Layers Filling Crater in Schiaparelli
NASA/JPL/University of Arizona
Layers Filling Crater in Schiaparelli
PSP_005897_1790  Science Theme: Sedimentary/Layering Processes
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This image shows a small crater in the northwest part of Schiaparelli Crater, near the equator of Mars. The small crater (roughly 2 kilometers in diameter, similar to Meteor Crater in Arizona) was filled with light, layered sediments that are now exposed as bulls-eye rings within the crater.

Moving out from the crater center, the layers appear to be stair-stepped so that each layer is slightly lower than the previous one; the innermost layers are the youngest, deposited on top of a stack of sediments. The concentric pattern could be simply due to each layer being eroded slightly more than the one below it, but another factor may be the shape of the layers. If each layer draped over the interior of the crater and the region was eroded to a nearly flat surface, the layers would appear as a succession of rings. Topographic data of sufficient resolution would enable us to distinguish between these two models.

If the layers are draped, this provides some information about how they formed. Dust or volcanic ash settling from the atmosphere is likely to drape the surface; by contrast, deposits from rivers or lakes are likely to fill preferentially in the low areas.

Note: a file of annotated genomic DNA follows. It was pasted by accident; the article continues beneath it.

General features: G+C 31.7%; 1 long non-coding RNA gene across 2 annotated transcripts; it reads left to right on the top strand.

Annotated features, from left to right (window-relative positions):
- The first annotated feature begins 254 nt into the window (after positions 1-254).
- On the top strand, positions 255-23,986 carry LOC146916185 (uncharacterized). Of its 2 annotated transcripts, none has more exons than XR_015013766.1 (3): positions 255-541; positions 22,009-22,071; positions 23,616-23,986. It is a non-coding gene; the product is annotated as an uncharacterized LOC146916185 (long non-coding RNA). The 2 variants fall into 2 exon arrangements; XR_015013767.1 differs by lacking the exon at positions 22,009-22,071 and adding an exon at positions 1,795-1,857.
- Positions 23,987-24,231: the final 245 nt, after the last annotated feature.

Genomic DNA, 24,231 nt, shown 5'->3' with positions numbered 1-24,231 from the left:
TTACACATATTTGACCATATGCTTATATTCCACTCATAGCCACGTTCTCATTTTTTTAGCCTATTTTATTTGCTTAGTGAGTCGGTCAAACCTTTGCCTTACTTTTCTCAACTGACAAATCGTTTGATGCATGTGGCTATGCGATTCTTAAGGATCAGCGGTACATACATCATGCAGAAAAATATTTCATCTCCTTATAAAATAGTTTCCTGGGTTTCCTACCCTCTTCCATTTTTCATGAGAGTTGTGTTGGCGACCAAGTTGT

In the RGB false-color image, much of the layered material appears pale. Some layers appear dark blue or red-brown in places; this may be due in part to trapping of wind-blown material in troughs or on rough surfaces. Ridges on the surface appear to protect it from erosion. These could be ripples of sand formed by wind and later hardened, or resistant fins called “deformation bands” created by rock deformation.

Written by: Colin Dundas   (6 March 2008)

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Acquisition date
29 October 2007

Local Mars time:
14:17

Latitude (centered)
-0.958°

Longitude (East)
13.865°

Range to target site
272.0 km (170.0 miles)

Original image scale range
27.2 cm/pixel (with 1 x 1 binning) so objects ~82 cm across are resolved

Map projected scale
25 cm/pixel and North is up

Map projection
Equirectangular

Emission angle:
9.4°

Phase angle:
25.7°

Solar incidence angle
35°, with the Sun about 55° above the horizon

Solar longitude
339.0°, Northern Winter

North azimuth:
97°

Sub-solar azimuth:
351.2°
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Postscript
For information about NASA and agency programs on the Web, visit: http://www.nasa.gov. NASA's Jet Propulsion Laboratory, a division of the California Institute of Technology in Pasadena, Calif., manages the Mars Reconnaissance Orbiter for NASA's Science Mission Directorate, Washington. Lockheed Martin Space Systems is the prime contractor for the project and built the spacecraft. The HiRISE camera was built by Ball Aerospace and Technology Corporation and is operated by the University of Arizona. The image data were processed using the U.S. Geological Survey’s ISIS3 software.